St. George, College of Liberal Arts undergraduate student Daniel Crawford and IonE director of communications Todd Reubold shared their experience of reaching new audiences by turning climate science data into music in last week’s Frontiers in the Environment lecture, ”Resonate! How 90 Seconds of Cello Music is Helping People Connect with Climate Science.”
Many of us do our best to make healthy food choices, but replacing that burger and fries with fruits and vegetables isn’t just good for your body, it’s good for the environment.
Emily Cassidy, an Institute on the Environment graduate research assistant, discussed the impact of global diet preferences on agricultural productivity and greenhouse gas emissions in last week’s Frontiers in the Environment presentation, “Redefining Agricultural Productivity: From Stuff Produced to People Fed.”
When it comes to our food system, it seems everyone has an opinion on how we can eat healthier, feed more people and reduce our environmental impacts. But how can you separate food fact from food fiction?
That was the topic of last week’s Frontiers in the Environment lecture presented by Chris Lambe, director of social responsibility for The Mosaic Company - a crop nutrient production company based in Plymouth, Minn.
In “The Importance of Food Literacy,” Lambe discussed why it is imperative that consumers, producers and policy-makers alike have a basic understanding of how the food system works and the challenges facing food production around the world.
Satellite data may provide the best evidence yet for anthropogenic global warming.
Compton Tucker, scientist at NASA’s Goddard Space Flight Center in Greenbelt, Md., delivered that thought in a bonus Frontiers in the Environment lecture last Thursday on the University of Minnesota’s St. Paul campus.
In his presentation, “Satellite Climate Records: Observations Not Beliefs,” Tucker used satellite data to address some of the most common arguments from climate change deniers.
What happens at the intersection of art and science? Come to IonE’s Commons: Meeting & Art Space to see for yourself!
In the commons’ new exhibit, “Tales of Environmental Turbulence: The Common Trail of Art and Science,” 17 artists explore challenging cultural and scientific concepts. Continue reading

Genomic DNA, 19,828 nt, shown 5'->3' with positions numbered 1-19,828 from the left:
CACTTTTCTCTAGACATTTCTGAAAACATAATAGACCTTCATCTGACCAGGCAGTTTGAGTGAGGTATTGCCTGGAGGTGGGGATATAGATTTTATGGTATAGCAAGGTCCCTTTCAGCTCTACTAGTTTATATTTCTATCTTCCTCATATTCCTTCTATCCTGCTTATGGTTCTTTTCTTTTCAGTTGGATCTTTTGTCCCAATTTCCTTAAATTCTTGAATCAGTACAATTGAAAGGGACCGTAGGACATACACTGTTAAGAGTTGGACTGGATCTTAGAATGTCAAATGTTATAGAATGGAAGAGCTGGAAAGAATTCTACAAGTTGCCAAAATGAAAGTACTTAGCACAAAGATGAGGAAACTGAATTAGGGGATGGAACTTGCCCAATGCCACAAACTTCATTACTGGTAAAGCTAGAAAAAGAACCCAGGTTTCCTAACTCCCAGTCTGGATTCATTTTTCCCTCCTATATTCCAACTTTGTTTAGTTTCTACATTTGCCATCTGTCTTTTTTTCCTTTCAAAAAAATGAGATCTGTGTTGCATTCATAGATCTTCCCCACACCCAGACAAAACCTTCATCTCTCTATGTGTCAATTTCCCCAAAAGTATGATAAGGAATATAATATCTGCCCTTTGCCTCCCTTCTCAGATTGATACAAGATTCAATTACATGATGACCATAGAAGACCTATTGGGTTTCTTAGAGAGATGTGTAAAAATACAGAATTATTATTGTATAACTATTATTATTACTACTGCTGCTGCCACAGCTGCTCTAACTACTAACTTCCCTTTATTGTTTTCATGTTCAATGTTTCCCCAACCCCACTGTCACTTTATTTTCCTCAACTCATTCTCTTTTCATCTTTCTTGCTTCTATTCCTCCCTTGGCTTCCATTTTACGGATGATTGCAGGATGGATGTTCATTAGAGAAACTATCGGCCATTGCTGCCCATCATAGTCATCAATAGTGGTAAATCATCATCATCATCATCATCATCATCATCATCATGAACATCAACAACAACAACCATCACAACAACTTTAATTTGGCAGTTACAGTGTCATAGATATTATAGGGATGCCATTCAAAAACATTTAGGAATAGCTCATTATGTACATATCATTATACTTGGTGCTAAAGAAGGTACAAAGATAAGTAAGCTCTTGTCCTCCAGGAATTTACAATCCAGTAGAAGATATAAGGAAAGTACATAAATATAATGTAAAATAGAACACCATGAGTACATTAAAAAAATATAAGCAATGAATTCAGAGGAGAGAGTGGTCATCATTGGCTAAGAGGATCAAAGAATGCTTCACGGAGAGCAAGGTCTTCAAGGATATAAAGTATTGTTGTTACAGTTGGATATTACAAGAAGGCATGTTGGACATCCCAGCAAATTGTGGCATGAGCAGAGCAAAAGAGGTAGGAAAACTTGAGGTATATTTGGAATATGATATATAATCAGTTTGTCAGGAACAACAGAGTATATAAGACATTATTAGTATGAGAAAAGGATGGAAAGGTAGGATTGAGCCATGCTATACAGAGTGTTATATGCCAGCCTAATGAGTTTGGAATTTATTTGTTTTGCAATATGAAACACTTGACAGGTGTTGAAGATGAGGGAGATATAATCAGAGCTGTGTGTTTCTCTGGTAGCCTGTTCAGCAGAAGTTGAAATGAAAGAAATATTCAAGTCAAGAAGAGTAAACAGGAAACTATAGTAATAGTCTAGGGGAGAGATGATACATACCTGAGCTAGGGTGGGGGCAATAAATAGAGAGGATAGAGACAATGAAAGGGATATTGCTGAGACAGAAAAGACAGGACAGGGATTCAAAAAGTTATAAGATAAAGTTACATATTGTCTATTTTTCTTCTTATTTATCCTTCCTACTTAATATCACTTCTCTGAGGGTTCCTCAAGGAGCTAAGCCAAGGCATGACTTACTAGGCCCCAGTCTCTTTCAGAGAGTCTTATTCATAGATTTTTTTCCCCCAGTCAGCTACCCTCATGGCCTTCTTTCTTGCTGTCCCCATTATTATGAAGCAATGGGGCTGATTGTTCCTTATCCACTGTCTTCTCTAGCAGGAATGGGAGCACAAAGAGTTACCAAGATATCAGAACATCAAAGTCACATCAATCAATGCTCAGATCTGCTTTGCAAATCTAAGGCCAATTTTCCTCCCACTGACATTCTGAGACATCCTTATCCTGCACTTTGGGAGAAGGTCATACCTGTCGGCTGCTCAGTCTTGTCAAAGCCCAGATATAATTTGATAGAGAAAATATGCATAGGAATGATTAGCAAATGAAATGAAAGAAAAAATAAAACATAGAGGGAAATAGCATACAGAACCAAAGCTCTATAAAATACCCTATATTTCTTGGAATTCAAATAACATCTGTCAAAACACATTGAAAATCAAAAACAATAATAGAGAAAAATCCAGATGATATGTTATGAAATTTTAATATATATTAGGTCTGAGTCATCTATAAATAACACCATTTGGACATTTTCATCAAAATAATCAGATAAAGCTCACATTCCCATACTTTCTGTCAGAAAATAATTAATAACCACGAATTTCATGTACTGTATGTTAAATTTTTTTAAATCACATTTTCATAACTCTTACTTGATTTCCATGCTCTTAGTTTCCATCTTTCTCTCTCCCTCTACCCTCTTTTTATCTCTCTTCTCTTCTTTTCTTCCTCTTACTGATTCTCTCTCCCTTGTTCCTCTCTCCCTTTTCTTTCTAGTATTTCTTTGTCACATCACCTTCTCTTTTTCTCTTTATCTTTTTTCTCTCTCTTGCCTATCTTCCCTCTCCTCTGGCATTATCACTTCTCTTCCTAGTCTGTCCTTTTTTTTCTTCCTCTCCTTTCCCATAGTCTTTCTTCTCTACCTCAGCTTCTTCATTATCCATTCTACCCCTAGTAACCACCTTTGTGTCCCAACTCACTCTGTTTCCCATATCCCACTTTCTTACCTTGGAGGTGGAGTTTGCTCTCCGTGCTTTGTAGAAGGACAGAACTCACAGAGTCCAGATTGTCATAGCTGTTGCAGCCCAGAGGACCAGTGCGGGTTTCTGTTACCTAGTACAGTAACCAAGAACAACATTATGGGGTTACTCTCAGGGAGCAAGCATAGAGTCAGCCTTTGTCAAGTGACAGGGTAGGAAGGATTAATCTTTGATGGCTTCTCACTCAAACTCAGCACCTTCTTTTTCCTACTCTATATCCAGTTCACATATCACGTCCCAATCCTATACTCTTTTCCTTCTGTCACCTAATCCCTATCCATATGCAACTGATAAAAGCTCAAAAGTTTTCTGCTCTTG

Think about your morning routine. You may take a shower or wash your face with soap. Afterward, you may sit down with a bowl of cereal, or perhaps you grab a granola bar as you head off to work or school. While you may not think about it, chances are you’ve used palm oil at least once before you make it out the door.
Found in everything from soaps to breakfast foods, palm oil is all around us and becoming even more ubiquitous. Kimberly Carlson, an Institute on the Environment postdoctoral research scholar, discussed the sustainability issues and opportunities of palm oil production in her Sept. 25 Frontiers on the Environment presentation.
Whether you’re an environmental scientist working to restore biodiversity in the Amazon or just someone practicing an eco-friendly lifestyle to the best of your abilities, you know the little things are important. However, the day-to-day routine can give you tunnel vision. At some point we all need to step back and refocus on the global picture.
The Institute on the Environment’s “Big Question” video series can help you do just that. These four short animated videos provide a valuable reminder that there are more than a few environmental elephants in our global room – and suggest concrete ways we can work together to address them. Continue reading
When you’re traveling in remote areas of Burkina Faso, it can take multiple layers of translation from English to the tribal language just to ask a single question. So it goes if you’re on a quest to educate the masses about the remote climate hot spots of literally every continent on the world. That’s Institute on the Environment resident fellow Aaron Doering’s mission, and he’s made tremendous strides completing it through the IonE-sponsored Earthducation program. Continue reading
Imagine living in a region where your livelihood depended on the frequent flooding of your property. David Lipset has lived with and chronicled the lives of people who make such a location their home. He shared how a population of roughly 3,000 in the Murik Lakes region of Papua New Guinea is being effected by rising sea levels at the March 6 Frontiers in the Environment seminar, “A Mangrove Lagoon in the Time of Climate Change: The Politics, Science and Culture of an Intertidal Environment in Papua New Guinea.”